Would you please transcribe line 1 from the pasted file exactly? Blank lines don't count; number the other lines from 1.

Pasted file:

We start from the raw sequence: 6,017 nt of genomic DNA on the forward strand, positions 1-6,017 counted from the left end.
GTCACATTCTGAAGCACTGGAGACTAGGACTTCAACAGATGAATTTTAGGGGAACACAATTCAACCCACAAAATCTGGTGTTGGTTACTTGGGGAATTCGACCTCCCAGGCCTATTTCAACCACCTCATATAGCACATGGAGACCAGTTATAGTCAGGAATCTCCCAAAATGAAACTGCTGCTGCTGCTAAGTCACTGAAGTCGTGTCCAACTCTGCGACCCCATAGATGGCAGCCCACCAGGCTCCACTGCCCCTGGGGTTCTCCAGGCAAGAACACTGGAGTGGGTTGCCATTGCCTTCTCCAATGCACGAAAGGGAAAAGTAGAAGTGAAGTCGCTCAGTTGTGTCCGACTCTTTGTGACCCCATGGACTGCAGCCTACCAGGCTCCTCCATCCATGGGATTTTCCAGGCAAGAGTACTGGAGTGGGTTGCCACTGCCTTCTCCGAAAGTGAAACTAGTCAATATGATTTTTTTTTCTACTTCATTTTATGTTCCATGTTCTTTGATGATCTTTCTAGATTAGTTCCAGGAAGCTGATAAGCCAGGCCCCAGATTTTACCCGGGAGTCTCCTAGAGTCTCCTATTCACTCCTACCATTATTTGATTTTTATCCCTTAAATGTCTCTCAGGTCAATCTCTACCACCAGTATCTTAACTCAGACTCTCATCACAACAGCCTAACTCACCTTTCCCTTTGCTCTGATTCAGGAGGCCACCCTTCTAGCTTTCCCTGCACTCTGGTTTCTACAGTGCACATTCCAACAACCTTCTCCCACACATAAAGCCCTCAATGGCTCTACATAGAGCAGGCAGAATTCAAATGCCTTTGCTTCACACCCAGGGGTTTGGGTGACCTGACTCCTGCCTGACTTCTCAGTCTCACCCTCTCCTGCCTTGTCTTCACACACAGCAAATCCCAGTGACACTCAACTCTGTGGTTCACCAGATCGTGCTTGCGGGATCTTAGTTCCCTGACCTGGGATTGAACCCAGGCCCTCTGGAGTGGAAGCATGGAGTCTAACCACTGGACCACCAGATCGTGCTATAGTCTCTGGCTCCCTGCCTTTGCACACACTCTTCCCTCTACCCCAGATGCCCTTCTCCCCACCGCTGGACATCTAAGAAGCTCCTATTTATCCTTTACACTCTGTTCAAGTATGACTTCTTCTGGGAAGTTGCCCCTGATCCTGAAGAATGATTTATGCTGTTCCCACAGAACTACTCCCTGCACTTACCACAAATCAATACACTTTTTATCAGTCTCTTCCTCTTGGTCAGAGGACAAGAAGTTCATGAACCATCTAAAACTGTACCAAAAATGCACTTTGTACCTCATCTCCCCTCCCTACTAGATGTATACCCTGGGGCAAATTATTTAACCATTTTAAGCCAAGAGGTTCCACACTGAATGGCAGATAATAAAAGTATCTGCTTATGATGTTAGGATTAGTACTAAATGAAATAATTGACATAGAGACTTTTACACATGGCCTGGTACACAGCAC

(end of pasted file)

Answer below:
We start from the raw sequence: 6,017 nt of genomic DNA on the forward strand, positions 1-6,017 counted from the left end.